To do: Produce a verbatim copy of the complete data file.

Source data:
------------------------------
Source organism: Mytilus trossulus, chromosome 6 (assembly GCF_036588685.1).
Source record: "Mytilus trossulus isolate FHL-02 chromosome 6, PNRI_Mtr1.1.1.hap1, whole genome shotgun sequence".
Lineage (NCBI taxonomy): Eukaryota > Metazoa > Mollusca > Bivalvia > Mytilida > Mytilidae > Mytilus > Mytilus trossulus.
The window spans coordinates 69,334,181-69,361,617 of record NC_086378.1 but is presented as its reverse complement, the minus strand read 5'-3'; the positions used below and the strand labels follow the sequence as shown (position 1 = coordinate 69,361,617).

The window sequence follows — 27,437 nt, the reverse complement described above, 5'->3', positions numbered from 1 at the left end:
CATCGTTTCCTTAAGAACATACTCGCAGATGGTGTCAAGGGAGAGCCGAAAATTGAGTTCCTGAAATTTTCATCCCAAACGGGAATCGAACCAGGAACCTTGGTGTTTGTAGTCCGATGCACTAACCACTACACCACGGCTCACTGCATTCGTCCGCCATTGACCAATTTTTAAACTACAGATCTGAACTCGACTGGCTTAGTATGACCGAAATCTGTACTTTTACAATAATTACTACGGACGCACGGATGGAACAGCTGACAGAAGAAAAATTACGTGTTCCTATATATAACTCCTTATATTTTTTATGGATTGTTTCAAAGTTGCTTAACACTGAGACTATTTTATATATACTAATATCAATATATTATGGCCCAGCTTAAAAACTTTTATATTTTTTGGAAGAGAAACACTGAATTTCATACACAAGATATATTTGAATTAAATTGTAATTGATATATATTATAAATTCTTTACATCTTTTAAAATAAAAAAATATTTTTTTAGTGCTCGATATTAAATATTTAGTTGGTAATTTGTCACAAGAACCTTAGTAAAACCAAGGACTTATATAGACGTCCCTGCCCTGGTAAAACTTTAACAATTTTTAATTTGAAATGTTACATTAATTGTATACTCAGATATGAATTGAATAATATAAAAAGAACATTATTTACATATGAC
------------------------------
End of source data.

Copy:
Source organism: Mytilus trossulus, chromosome 6 (assembly GCF_036588685.1).
Source record: "Mytilus trossulus isolate FHL-02 chromosome 6, PNRI_Mtr1.1.1.hap1, whole genome shotgun sequence".
Lineage (NCBI taxonomy): Eukaryota > Metazoa > Mollusca > Bivalvia > Mytilida > Mytilidae > Mytilus > Mytilus trossulus.
The window spans coordinates 69,334,181-69,361,617 of record NC_086378.1 but is presented as its reverse complement, the minus strand read 5'-3'; the positions used below and the strand labels follow the sequence as shown (position 1 = coordinate 69,361,617).

The window sequence follows — 27,437 nt, the reverse complement described above, 5'->3', positions numbered from 1 at the left end:
CATCGTTTCCTTAAGAACATACTCGCAGATGGTGTCAAGGGAGAGCCGAAAATTGAGTTCCTGAAATTTTCATCCCAAACGGGAATCGAACCAGGAACCTTGGTGTTTGTAGTCCGATGCACTAACCACTACACCACGGCTCACTGCATTCGTCCGCCATTGACCAATTTTTAAACTACAGATCTGAACTCGACTGGCTTAGTATGACCGAAATCTGTACTTTTACAATAATTACTACGGACGCACGGATGGAACAGCTGACAGAAGAAAAATTACGTGTTCCTATATATAACTCCTTATATTTTTTATGGATTGTTTCAAAGTTGCTTAACACTGAGACTATTTTATATATACTAATATCAATATATTATGGCCCAGCTTAAAAACTTTTATATTTTTTGGAAGAGAAACACTGAATTTCATACACAAGATATATTTGAATTAAATTGTAATTGATATATATTATAAATTCTTTACATCTTTTAAAATAAAAAAATATTTTTTTAGTGCTCGATATTAAATATTTAGTTGGTAATTTGTCACAAGAACCTTAGTAAAACCAAGGACTTATATAGACGTCCCTGCCCTGGTAAAACTTTAACAATTTTTAATTTGAAATGTTACATTAATTGTATACTCAGATATGAATTGAATAATATAAAAAGAACATTATTTACATATGAC